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Staff Picks: Wastes of Chaos is strangely beloved and on sale now

Staff Picks: Wastes of Chaos is strangely beloved and on sale now

Each Monday, Wednesday, and Friday from March 1–March 25, we’ll unveil a gem from the Warrens and put it on sale through March 31!
Check in 3 times a week for a new tome!
From the legendary City of Cats to the Realm of Shadows, across the Wastes of Chaos to the Old Margreve, each title in this sale is beloved by one of Kobold Press’s very own staff. Whether you’re new to Kobold Press or celebrating 18 years with us, find something exciting for your table.
Staff Picks on sale now!

Vintage 1982 neo-otyugh living in the garbage on my desk. Photo by Jeff Quick

For most of my career, through journalism, advertising, grantwriting, financial writing, and definitely roleplaying games, I have kept a neo-otyugh bendy monster from the Advanced Dungeons & Dragons toy line on my desk.

It is totemistic for me—a weird monster that lives in garbage piles and scavenges treasures and attacks from ambush occasionally. I could have picked the mighty dragon or the noble griffon, but no. Otyugh.

So this is where my head is. And then Kobold Press comes along and publishes a book full of—and I mean no disrespect here—garbage piles. Wastes of Chaos is whole book of post-apocalyptic, wasted homes for weird monsters.

I am a homebrewer GM and most of my homebrew settings contain a wasteland somewhere. In fact, one of my submissions for the Labyrinth settings book is almost entirely wastelands. Just different wastelands, next door to each other, with fighting on the borders.

Speaking as a neo-otyugh, I sift and steal constantly. I can’t possibly think of everything, and frankly, I don’t want to. So I scavenge. Wastes of Chaos is a book made to scavenge.

The best part for me is Chapter 1, a collection of kinds of wastes and how you get one. Lest you think there’s only one kind of wasteland, this book is ready to learn you otherwise. The colossus graveyard is a favorite: petrified bones of colossal creatures creating an eerie sculpture garden. It raises so many questions. So many opportunities for weird stuff to happen.

In the middle is a bunch of cool character ideas: subclasses and weirdo enemies. I’m gonna be honest, I tend to gloss that. I’m mostly the GM, and if players want to be something weird, fine, that’s their business. But I’d rather they didn’t. Players need a “normal” baseline for the weird to really take hold. It’s cool to play a mutated goblin, but I’d rather have an off-the-shelf elf PC so we get a solid distinction between normal and weird.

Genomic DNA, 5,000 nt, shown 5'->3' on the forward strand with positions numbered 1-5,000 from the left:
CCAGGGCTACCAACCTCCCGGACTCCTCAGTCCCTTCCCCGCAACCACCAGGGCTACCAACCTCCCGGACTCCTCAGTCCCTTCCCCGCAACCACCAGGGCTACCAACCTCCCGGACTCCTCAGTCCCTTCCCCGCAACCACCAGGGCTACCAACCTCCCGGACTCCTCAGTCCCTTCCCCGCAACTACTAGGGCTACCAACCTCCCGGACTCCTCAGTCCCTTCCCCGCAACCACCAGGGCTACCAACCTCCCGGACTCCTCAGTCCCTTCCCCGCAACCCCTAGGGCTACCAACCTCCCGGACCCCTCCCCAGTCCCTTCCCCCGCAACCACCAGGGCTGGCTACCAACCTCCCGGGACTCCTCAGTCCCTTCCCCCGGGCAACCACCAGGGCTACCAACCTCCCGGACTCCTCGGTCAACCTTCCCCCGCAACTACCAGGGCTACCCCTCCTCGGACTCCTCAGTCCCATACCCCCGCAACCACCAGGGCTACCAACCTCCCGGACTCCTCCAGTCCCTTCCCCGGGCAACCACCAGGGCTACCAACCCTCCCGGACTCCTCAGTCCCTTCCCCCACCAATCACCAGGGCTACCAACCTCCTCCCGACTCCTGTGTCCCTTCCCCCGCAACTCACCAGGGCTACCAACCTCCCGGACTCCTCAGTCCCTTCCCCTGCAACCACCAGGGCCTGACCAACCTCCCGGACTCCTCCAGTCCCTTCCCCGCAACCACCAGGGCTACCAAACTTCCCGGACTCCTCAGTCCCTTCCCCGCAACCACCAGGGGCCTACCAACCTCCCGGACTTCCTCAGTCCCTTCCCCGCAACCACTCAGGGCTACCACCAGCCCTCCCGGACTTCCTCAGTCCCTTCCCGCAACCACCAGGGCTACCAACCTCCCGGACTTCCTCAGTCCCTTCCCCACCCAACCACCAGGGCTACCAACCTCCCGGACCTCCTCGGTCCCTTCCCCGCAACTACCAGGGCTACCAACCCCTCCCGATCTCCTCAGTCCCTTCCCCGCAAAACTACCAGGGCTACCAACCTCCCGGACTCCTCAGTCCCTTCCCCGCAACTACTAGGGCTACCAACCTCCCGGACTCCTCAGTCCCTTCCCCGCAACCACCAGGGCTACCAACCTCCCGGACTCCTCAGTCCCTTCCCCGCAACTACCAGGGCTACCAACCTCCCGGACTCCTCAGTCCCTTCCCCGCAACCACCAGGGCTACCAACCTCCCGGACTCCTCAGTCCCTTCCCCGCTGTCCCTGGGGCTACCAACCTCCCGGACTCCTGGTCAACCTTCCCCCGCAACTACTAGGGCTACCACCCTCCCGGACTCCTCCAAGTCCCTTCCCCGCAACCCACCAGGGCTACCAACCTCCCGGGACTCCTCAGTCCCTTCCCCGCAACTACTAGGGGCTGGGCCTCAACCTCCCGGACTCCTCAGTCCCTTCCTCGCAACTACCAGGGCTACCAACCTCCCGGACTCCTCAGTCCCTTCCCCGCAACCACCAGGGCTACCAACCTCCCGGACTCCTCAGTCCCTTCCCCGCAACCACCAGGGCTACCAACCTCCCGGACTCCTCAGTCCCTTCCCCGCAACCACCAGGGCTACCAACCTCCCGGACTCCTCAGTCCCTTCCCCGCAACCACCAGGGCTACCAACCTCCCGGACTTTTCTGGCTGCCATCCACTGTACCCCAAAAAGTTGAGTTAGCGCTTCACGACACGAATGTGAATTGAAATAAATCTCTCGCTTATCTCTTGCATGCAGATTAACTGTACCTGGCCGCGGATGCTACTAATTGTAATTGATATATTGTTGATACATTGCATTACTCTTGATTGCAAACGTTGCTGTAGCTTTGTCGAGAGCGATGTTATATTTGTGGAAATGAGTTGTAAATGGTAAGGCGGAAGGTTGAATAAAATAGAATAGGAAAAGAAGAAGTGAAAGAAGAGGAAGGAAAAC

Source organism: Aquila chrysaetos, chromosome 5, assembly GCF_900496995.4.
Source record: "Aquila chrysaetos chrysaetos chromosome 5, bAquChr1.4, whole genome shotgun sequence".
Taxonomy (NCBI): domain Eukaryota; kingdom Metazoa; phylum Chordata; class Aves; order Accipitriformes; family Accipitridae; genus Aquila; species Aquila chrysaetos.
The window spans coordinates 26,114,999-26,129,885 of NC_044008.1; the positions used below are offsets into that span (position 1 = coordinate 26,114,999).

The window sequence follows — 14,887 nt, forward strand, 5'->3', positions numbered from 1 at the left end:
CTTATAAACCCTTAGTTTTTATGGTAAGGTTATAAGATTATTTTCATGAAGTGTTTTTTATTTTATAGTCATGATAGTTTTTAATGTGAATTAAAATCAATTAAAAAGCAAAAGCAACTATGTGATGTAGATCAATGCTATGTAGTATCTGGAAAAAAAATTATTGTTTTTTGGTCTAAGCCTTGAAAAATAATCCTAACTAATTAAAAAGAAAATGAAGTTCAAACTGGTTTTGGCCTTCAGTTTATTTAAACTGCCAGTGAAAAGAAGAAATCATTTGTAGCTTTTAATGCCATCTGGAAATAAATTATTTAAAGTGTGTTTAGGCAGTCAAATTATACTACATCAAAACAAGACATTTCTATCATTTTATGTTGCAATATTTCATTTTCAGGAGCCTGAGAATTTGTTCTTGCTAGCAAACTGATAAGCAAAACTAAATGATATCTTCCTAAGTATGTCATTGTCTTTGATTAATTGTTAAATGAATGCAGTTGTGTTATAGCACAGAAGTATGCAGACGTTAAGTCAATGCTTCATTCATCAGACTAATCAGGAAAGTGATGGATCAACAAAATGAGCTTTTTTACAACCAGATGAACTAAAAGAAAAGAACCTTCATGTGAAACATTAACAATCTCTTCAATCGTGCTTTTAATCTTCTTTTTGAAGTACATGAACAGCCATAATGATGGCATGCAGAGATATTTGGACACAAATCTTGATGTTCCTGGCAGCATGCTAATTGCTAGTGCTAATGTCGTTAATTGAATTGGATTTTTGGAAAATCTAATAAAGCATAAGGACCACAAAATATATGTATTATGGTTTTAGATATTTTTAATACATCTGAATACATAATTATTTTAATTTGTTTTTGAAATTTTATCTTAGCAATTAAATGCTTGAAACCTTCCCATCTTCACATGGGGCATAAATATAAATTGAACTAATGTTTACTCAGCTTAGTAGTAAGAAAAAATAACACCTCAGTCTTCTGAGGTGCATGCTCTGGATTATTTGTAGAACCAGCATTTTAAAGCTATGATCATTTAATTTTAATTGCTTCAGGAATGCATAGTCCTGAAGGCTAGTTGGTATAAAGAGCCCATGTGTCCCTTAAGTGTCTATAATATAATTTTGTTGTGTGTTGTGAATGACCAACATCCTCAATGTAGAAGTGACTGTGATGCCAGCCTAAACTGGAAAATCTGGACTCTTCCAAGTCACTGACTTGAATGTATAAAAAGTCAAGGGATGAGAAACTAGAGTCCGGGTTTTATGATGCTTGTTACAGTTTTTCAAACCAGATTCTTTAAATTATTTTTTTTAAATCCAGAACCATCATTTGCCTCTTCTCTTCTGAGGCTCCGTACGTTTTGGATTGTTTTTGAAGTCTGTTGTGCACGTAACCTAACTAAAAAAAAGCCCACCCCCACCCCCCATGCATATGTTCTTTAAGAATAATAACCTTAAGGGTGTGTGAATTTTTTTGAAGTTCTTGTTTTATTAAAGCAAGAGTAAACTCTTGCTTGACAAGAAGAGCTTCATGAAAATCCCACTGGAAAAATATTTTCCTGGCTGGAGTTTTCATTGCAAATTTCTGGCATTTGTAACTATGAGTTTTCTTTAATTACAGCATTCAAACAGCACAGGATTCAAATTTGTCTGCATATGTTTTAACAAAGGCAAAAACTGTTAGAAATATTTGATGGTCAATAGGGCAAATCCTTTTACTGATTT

Later in the book, you get Places of Chaos, which is ripe for theft. Locations for adventure to take place, all drawn up for you, maps and problems written in. Each one has enough bones to run with, but not enough to get in your way.

Then at the end, pages of magic items, which I use to really sell to the players what they’ve gotten into. They start off as elves and dwarves and such, and stuff seems very normal, but they also get a little of the environment ON THEM.

Here’s a favorite: retching jelly. It’s like oil of slipperiness in that you’re supposed to rub it on yourself. But what it’s good for specifically, is making monsters that eat you throw you back up. It makes you an elf emetic.

And when you give that to the PCs, it’s like Chekov’s gun in the first act. Players KNOW something’s going to try to eat them in the next four to eight hours of game time. They are simultaneously repulsed and fascinated by the possibilities.

Do you know how hard it is to make good, new magic items? if you think it’s not hard, it is—respectfully—because you haven’t tried. And retching jelly is far from the only good one in the book. There are many good ones. Good and awful.

But look, I know people don’t just want a commercial. So I’m going to give you another magic item I made for my players based on the stuff I found in Wastes of Chaos. Hand this out to your barbarian and see if they get around to loving it.


Weapon (Greatclub), Rare, Requires Attunement 5,000 gp

This long clublike weapon appears to have been made from a muscular tentacle hewn from some warped creature from the wastes. The base of the weapon is iron, strangely warm to the touch. The rest is a rubbery length of flesh with suckers on all sides.

You have a +1 bonus to attack and damage rolls you make with this greatclub. When you make an Attack action with it and hit, you may make a grapple attack against the target as a bonus action (escape DC 16). Each round a target is grappled by the tetsubo squeezes, it takes an extra 2d6 bludgeoning damage. You may not attack again with the tetsubo while it is grappling a target. You do not need to continue holding the tetsubo for the grappled condition to apply to a target.

In addition, the tetsubo can make a grapple attack against a creature within 15 feet of you that does not have total cover. On a success, you can choose to pull the creature to an empty adjacent space next to you, or you can allow yourself to be pulled to an empty adjacent space next to it. You can do this once until the next dawn.

about Jeff Quick

Jeff is Senior Editor at Kobold Press, and he runs the blog. He was most recently lead editor for the Tales of the Valiant Player’s Guide.
He has his own entry in Wookieepedia.

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